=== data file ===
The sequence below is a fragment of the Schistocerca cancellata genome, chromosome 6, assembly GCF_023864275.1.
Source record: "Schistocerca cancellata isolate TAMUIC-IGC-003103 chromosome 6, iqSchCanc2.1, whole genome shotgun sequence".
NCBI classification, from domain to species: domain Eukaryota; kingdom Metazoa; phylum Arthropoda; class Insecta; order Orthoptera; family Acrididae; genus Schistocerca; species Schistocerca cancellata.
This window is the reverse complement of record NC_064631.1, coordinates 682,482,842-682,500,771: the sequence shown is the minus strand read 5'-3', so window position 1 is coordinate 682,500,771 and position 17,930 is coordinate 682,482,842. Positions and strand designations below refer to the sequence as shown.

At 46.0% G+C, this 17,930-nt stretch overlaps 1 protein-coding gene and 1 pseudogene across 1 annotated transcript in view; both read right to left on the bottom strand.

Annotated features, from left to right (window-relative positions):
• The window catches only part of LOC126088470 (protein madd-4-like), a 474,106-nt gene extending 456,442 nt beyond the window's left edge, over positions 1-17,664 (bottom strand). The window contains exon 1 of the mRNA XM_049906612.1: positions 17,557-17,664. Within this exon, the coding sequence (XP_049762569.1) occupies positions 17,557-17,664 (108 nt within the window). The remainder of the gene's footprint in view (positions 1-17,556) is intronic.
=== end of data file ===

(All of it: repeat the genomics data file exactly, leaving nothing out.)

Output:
The sequence below is a fragment of the Schistocerca cancellata genome, chromosome 6, assembly GCF_023864275.1.
Source record: "Schistocerca cancellata isolate TAMUIC-IGC-003103 chromosome 6, iqSchCanc2.1, whole genome shotgun sequence".
NCBI classification, from domain to species: domain Eukaryota; kingdom Metazoa; phylum Arthropoda; class Insecta; order Orthoptera; family Acrididae; genus Schistocerca; species Schistocerca cancellata.
This window is the reverse complement of record NC_064631.1, coordinates 682,482,842-682,500,771: the sequence shown is the minus strand read 5'-3', so window position 1 is coordinate 682,500,771 and position 17,930 is coordinate 682,482,842. Positions and strand designations below refer to the sequence as shown.

At 46.0% G+C, this 17,930-nt stretch overlaps 1 protein-coding gene and 1 pseudogene across 1 annotated transcript in view; both read right to left on the bottom strand.

Annotated features, from left to right (window-relative positions):
• The window catches only part of LOC126088470 (protein madd-4-like), a 474,106-nt gene extending 456,442 nt beyond the window's left edge, over positions 1-17,664 (bottom strand). The window contains exon 1 of the mRNA XM_049906612.1: positions 17,557-17,664. Within this exon, the coding sequence (XP_049762569.1) occupies positions 17,557-17,664 (108 nt within the window). The remainder of the gene's footprint in view (positions 1-17,556) is intronic.